Accused heroin, meth dealers plead not guilty to federal charges

Denali Wood and Todd Hamilton, in an undated Facebook photo.   - Contributed photo
Denali Wood and Todd Hamilton, in an undated Facebook photo.
— image credit: Contributed photo

Federal authorities have arrested Orcas Island High School graduate Denali Wood, 23, and her boyfriend, alleged drug ring leader Todd Hamilton, 34, and charged them with conspiracy to distribute black tar heroin and crystal methamphetamine in three Washington counties.

“The couple distributed extensive amounts of heroin and methamphetamine in Whatcom, Skagit and San Juan counties,” the U.S. Attorney’s office announced on Dec. 22.

“During a court authorized wiretap investigation, the conspirators discussed their drug deals, how to launder drug money, and the beating one drug customer received when he failed to pay a debt,” said Jenny Durkan, U.S. attorney for the Western district of Washington. “Information obtained during the course of the investigation revealed how Hamilton used a Washington State Department of Corrections officer to try to get information regarding law enforcement knowledge of him and his girlfriend. That corrections officer resigned his position earlier this year and has now been charged in the drug conspiracy.”

Wood and Hamilton each pled not guilty to all charges at Dec. 23 and Dec. 27 hearings.

The case is being investigated by the federal Drug Enforcement Administration and the federal Bureau of Alcohol, Tobacco, Firearms and Explosives, as well as local law enforcement. San Juan County sheriff Rob Nou declined to comment on whether county detectives are involved.

Prosecutors allege that many of Wood’s customers and re-distributors live on the San Juan Islands.

Orcas School District superintendent Barbara Kline said Wood came to Orcas from Lynden in 2003, graduating with the Orcas High class of 2006.

“This is very surprising,” Kline said. “We had no problems with her in high school.”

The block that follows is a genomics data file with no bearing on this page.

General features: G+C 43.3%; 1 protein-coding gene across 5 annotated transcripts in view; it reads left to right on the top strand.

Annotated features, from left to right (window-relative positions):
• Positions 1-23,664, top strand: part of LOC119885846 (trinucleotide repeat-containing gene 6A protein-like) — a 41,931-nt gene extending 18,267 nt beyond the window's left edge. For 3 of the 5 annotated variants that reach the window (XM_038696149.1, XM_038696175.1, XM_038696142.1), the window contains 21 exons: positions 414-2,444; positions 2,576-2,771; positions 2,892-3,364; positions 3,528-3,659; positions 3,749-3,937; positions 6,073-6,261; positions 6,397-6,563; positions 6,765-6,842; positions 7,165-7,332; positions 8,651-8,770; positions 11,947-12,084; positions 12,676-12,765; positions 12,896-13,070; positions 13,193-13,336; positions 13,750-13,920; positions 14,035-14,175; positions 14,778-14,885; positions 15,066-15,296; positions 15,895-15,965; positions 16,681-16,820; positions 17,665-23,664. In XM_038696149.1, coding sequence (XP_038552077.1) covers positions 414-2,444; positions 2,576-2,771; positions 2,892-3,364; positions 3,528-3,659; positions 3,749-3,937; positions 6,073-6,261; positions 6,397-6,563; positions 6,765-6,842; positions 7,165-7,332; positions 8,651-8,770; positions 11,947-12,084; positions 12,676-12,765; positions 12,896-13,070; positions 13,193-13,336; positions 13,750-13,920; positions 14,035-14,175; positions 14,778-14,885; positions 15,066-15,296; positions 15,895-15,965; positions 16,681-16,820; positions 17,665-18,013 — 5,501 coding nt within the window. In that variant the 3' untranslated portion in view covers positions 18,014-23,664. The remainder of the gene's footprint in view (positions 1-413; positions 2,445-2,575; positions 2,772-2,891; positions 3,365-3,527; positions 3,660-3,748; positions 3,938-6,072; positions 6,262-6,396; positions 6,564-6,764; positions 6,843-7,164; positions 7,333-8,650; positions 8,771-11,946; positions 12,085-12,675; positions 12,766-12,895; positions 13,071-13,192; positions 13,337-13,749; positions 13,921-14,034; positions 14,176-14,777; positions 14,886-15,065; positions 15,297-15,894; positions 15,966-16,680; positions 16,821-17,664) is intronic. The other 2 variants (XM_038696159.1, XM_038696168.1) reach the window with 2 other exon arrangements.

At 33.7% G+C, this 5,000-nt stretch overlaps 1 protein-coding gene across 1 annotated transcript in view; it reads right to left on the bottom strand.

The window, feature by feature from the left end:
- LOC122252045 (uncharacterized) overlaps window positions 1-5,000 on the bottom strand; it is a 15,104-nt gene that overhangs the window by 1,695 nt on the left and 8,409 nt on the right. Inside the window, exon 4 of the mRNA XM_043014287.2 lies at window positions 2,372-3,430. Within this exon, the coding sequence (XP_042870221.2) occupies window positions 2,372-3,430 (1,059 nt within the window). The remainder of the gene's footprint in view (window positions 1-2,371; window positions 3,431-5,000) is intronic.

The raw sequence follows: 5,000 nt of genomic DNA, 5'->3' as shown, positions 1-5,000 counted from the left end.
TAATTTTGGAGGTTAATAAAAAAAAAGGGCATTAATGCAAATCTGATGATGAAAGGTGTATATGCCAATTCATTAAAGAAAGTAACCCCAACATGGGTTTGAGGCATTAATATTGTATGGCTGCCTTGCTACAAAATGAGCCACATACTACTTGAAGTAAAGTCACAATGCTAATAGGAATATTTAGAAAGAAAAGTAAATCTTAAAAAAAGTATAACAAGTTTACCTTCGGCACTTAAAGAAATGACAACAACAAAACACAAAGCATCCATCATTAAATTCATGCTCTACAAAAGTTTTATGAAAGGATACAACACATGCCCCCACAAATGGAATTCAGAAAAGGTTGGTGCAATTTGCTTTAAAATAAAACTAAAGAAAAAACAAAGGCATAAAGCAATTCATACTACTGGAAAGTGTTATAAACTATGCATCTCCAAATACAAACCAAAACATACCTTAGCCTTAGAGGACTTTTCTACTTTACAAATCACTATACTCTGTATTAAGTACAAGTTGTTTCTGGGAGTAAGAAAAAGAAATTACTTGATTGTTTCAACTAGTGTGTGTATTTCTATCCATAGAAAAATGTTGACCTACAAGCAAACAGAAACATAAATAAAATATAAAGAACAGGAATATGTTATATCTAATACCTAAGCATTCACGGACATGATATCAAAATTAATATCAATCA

Readiness to Learn advocate Julie Pinardi remembers that Wood lived in an apartment complex on her own during her Orcas high school years.

“That is very, very hard for teenagers to do,” she said. “She wanted to graduate and be successful. I am very saddened by this whole story.”

In 2006 Wood received a $500 Orcas Island Education Foundation scholarship; a $500 President’s Scholarship from Western Washington University; and was offered a matching $2,500 aviation scholarship by the AirHawk Aviators, which she didn’t complete. At the time she told Sounder staff her professional goals included “travel, independence, success.”

Wood and Hamilton lived on the 500 block of Bellingham’s Darby Drive. Investigators, citing extensive surveillance and cell phone taps, claim that the two have conducted many drug deals from their residence and in the parking lots of nearby businesses like Bellis Fair, Walgreen’s and Fred Meyer.

In court documents, DEA special agent T. Lance Wheeler writes that Wood has her own clientele of customers and re-distributors, and that Wood and Hamilton were recorded discussing the best ways to melt down and repackage heroin for resale, financial arrangements for drug deals, and customers’ abilities to pay. The recordings indicate frequent transactions with suppliers involving cash exchanges of $10,000  to $20,000.

Between Nov. 15 and Dec. 2, investigators believe Hamilton paid his suppliers $104,650 for 57 ounces of heroin and 6.5 pounds of meth.

According to court documents, Wood delivered narcotics using a 2004 gray Lincoln Aviator. She bought the vehicle from a Bellingham dealership in July 2011, paying $11,500 cash, mostly in $100 bills.

The official complaint names two alleged suppliers, former state corrections officer Christian Benjamin Knight, and seven alleged re-distributors as complicit in the drug ring. Some initial suspects in the case are affiliated with or members of an Aryan Nation-affiliated gang known as “8854” or “Hated;” and Hamilton is alleged to be the gang’s leader. Many of the suspects are believed to have affiliated within and/or operated from within state correctional facilities.